Corvina, Rondinella, Molinara and Croatina. Valpolicella, Amarone, and Appassimento. The grapes, the wines and the methods of the Veneto look strange to Americans. It's little wonder that people in a culture saturated by talk of Merlots and Cabs feel intimidated when they read these exotic terms. It's even no surprise that some the best sommeliers shy away from Italian wine: it's a vast world with thousands of indigenous varietals, and nobody wants to feel like a novice, especially not a professional.
Like many endeavors that begin with difficulty, educating yourself about Italian wine quickly becomes a delight. The possibilities generated by wildly different grapes, regions, techniques and wines are endless. There's no place whose wines will move you so swiftly from ignorant confusion to pleasurable confusion like the Veneto. Today, I'm proud to present the 2007 Amarone della Valpolicella Classico from Nicolis, a small family producer who makes traditional, deeply tasty and altogether affordable bottlings of the Veneto's most famous wines: Valpolicella and Amarone. Though it's rare that we feature Amarone from producers other than the icons, Nicolis makes exceptional, drinkable, delicious bottles.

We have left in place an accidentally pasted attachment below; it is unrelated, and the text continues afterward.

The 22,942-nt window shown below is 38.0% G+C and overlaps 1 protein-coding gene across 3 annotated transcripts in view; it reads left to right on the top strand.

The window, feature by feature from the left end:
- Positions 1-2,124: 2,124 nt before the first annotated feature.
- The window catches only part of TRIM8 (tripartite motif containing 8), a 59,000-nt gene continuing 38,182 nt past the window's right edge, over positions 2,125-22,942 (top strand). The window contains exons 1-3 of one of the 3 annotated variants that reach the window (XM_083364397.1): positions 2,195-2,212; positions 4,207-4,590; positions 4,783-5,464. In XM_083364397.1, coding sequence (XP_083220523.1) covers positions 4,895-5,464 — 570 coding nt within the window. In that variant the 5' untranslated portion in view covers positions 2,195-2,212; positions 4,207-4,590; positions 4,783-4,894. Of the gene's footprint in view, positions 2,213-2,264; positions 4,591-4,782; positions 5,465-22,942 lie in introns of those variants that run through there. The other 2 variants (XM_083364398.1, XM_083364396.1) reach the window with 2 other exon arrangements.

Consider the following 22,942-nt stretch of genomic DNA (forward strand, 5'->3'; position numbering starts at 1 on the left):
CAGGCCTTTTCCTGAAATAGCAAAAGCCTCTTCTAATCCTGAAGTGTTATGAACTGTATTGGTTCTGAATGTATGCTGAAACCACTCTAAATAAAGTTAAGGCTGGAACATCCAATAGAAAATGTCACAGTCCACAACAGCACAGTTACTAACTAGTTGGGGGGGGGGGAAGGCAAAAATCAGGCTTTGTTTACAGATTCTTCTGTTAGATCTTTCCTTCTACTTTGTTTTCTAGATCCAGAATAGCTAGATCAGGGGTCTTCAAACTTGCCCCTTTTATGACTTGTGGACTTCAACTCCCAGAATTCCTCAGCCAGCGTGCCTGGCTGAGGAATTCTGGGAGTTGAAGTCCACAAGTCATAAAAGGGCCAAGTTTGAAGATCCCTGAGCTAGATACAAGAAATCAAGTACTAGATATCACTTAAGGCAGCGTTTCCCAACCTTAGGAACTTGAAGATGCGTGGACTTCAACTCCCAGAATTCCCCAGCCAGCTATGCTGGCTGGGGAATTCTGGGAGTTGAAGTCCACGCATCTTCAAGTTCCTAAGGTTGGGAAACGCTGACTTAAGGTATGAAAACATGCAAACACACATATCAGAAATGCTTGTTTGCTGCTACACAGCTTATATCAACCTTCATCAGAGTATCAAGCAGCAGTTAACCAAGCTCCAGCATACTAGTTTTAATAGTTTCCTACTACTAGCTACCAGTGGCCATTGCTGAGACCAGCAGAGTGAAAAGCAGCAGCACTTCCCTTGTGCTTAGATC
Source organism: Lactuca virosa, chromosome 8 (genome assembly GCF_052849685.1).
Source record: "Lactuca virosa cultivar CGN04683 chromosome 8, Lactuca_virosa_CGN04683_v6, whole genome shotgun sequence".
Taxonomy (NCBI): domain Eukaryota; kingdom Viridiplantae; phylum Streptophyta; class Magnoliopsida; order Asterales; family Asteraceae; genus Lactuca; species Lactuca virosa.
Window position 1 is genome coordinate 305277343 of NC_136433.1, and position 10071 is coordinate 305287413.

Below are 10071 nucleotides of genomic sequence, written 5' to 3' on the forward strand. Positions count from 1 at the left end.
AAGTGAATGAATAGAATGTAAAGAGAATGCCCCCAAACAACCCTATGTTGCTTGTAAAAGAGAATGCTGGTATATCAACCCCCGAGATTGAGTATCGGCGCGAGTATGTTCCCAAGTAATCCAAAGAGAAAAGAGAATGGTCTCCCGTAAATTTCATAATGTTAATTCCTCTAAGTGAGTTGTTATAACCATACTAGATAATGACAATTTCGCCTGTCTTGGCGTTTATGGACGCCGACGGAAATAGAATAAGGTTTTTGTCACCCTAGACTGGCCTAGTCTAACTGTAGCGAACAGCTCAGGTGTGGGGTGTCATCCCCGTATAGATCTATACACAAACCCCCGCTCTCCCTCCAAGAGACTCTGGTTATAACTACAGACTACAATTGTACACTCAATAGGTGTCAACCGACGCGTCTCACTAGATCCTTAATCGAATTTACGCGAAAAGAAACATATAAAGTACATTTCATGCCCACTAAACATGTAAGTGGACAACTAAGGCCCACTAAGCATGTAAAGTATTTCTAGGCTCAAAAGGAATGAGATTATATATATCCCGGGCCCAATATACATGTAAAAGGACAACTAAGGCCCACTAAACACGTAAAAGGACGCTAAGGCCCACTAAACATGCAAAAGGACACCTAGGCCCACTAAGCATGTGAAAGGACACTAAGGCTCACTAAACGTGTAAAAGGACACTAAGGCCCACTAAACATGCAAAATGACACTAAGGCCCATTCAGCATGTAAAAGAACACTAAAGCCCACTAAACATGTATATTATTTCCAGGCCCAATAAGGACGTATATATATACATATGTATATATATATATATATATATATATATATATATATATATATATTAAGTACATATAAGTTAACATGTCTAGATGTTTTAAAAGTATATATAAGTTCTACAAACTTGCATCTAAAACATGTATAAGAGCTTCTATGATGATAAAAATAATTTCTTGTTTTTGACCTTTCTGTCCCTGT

This Amarone will keep you warm and brighten your holidays. It's the ideal cold weather, big food wine, and it's as rich and decadent as your hopes for the upcoming year. Along with this wine, it feels natural to present two others that are perfect for your special winter nights: large format bottlings of Antinori's classy Chardonnay, Cervaro della Sala, and a classic Vosne Romanée Les Beaumonts from Emmanuel Rouget. This trio of wines presents a concert for your winter meals. I look forward to hearing how you've enjoyed them!
Today's Featured Sections Include: